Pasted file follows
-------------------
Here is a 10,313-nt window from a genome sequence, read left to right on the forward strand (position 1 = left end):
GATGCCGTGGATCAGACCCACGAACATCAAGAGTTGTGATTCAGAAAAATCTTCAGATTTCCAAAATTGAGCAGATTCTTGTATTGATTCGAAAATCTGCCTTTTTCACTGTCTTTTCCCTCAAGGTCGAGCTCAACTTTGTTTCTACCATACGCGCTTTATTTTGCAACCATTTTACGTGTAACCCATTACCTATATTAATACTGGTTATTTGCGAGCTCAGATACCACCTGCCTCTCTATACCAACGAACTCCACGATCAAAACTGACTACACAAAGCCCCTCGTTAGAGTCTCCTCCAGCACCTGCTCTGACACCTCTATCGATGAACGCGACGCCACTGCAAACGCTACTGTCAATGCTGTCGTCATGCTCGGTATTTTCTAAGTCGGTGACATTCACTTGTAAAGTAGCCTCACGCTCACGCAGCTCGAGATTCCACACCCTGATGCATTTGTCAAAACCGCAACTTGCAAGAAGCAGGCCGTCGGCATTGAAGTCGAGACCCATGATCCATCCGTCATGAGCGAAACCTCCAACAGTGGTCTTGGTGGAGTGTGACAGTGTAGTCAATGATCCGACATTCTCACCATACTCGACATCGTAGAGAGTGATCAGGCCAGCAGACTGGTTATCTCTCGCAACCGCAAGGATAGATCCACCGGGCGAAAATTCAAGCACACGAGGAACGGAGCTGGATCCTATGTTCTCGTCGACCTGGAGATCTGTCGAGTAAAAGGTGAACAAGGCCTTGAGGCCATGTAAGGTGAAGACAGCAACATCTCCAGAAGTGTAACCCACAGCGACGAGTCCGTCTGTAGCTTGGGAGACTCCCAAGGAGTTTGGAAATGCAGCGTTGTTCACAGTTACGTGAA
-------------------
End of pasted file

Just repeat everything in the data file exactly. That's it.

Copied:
Here is a 10,313-nt window from a genome sequence, read left to right on the forward strand (position 1 = left end):
GATGCCGTGGATCAGACCCACGAACATCAAGAGTTGTGATTCAGAAAAATCTTCAGATTTCCAAAATTGAGCAGATTCTTGTATTGATTCGAAAATCTGCCTTTTTCACTGTCTTTTCCCTCAAGGTCGAGCTCAACTTTGTTTCTACCATACGCGCTTTATTTTGCAACCATTTTACGTGTAACCCATTACCTATATTAATACTGGTTATTTGCGAGCTCAGATACCACCTGCCTCTCTATACCAACGAACTCCACGATCAAAACTGACTACACAAAGCCCCTCGTTAGAGTCTCCTCCAGCACCTGCTCTGACACCTCTATCGATGAACGCGACGCCACTGCAAACGCTACTGTCAATGCTGTCGTCATGCTCGGTATTTTCTAAGTCGGTGACATTCACTTGTAAAGTAGCCTCACGCTCACGCAGCTCGAGATTCCACACCCTGATGCATTTGTCAAAACCGCAACTTGCAAGAAGCAGGCCGTCGGCATTGAAGTCGAGACCCATGATCCATCCGTCATGAGCGAAACCTCCAACAGTGGTCTTGGTGGAGTGTGACAGTGTAGTCAATGATCCGACATTCTCACCATACTCGACATCGTAGAGAGTGATCAGGCCAGCAGACTGGTTATCTCTCGCAACCGCAAGGATAGATCCACCGGGCGAAAATTCAAGCACACGAGGAACGGAGCTGGATCCTATGTTCTCGTCGACCTGGAGATCTGTCGAGTAAAAGGTGAACAAGGCCTTGAGGCCATGTAAGGTGAAGACAGCAACATCTCCAGAAGTGTAACCCACAGCGACGAGTCCGTCTGTAGCTTGGGAGACTCCCAAGGAGTTTGGAAATGCAGCGTTGTTCACAGTTACGTGAA